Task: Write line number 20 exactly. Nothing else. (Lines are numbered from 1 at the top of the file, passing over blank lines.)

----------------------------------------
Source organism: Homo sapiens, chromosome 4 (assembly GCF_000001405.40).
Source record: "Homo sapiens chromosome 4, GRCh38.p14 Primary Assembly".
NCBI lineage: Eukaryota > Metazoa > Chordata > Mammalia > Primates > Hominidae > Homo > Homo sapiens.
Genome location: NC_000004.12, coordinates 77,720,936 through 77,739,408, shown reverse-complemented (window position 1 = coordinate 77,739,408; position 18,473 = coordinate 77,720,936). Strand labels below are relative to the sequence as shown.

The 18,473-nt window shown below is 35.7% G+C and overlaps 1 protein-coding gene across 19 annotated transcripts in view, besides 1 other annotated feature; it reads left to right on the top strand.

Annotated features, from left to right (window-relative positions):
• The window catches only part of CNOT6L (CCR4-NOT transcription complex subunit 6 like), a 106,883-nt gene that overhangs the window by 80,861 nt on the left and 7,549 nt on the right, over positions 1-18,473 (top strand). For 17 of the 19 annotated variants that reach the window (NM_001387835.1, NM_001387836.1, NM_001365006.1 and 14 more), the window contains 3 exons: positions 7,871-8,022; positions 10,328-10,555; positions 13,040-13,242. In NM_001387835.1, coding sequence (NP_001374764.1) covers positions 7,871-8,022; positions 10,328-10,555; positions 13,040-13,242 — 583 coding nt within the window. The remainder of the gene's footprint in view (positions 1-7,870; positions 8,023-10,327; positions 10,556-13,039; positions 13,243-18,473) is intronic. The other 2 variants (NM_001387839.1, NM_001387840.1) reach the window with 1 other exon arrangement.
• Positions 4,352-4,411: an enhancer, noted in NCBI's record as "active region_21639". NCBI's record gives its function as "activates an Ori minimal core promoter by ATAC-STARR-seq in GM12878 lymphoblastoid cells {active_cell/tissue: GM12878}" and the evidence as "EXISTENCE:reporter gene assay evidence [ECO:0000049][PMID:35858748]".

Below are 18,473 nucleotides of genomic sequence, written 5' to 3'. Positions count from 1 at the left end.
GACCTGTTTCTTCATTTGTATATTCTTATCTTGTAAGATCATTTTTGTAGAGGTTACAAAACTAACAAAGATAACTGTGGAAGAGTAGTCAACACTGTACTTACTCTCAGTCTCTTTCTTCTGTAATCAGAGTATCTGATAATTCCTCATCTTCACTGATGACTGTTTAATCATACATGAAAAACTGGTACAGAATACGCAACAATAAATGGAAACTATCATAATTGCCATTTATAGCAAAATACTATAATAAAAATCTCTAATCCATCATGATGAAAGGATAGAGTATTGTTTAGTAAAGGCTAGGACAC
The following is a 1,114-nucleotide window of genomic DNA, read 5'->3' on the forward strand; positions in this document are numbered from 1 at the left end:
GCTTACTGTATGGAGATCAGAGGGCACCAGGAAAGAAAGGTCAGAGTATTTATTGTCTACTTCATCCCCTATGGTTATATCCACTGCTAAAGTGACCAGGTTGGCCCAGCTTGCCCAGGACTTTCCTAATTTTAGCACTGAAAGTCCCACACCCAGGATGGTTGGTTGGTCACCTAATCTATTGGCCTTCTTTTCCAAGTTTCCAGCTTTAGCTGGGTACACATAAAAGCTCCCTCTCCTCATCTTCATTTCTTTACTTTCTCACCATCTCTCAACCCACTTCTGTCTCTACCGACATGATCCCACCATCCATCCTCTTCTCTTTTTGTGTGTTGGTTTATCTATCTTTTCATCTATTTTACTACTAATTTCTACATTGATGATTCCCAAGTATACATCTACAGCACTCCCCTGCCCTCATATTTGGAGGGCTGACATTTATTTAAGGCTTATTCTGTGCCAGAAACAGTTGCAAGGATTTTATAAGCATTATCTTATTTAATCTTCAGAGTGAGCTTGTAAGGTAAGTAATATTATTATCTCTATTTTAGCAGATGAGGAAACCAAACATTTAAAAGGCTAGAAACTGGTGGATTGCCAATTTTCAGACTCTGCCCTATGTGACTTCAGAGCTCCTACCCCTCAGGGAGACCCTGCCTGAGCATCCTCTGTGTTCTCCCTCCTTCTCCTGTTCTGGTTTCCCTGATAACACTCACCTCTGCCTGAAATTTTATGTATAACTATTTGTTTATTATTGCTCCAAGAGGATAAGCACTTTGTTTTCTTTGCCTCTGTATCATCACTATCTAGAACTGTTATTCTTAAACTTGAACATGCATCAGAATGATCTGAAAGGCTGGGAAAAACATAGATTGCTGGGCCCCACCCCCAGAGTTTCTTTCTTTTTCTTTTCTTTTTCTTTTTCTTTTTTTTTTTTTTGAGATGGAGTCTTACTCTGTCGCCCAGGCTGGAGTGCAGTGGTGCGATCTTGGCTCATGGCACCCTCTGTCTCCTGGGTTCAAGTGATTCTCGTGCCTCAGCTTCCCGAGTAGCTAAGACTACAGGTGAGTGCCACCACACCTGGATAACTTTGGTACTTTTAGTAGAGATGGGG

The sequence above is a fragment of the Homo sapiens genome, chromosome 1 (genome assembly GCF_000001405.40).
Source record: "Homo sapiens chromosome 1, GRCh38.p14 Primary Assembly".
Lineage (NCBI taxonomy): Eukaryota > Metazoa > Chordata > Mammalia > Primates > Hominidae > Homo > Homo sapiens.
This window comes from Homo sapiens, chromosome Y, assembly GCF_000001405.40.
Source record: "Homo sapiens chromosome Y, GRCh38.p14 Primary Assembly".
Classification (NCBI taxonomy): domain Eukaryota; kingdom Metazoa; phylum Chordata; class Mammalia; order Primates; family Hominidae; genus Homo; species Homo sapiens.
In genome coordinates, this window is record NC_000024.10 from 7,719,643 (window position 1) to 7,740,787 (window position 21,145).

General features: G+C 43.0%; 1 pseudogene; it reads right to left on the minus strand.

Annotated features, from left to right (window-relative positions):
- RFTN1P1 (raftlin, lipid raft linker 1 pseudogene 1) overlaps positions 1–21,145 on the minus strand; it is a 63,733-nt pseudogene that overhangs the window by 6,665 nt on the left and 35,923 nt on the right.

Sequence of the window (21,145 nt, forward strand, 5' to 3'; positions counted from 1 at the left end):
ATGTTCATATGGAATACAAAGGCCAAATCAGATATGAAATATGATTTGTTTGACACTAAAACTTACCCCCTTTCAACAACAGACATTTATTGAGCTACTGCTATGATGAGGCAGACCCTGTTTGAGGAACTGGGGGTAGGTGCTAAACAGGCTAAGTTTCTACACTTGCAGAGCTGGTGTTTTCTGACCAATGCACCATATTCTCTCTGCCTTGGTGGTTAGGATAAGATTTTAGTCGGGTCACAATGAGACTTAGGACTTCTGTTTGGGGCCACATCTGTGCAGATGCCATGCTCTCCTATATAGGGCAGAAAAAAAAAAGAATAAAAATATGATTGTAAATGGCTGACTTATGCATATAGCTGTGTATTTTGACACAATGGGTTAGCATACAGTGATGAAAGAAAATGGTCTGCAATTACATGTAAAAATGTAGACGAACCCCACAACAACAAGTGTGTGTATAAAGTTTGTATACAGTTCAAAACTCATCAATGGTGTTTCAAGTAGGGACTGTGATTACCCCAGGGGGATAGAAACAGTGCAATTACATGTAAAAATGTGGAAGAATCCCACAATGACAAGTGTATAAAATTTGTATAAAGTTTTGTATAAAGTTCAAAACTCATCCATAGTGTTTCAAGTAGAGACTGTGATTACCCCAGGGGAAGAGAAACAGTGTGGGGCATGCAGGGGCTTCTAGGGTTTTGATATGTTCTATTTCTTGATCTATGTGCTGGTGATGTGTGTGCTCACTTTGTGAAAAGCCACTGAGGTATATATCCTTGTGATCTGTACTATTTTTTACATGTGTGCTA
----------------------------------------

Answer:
General features: G+C 43.0%; 1 pseudogene; it reads right to left on the minus strand.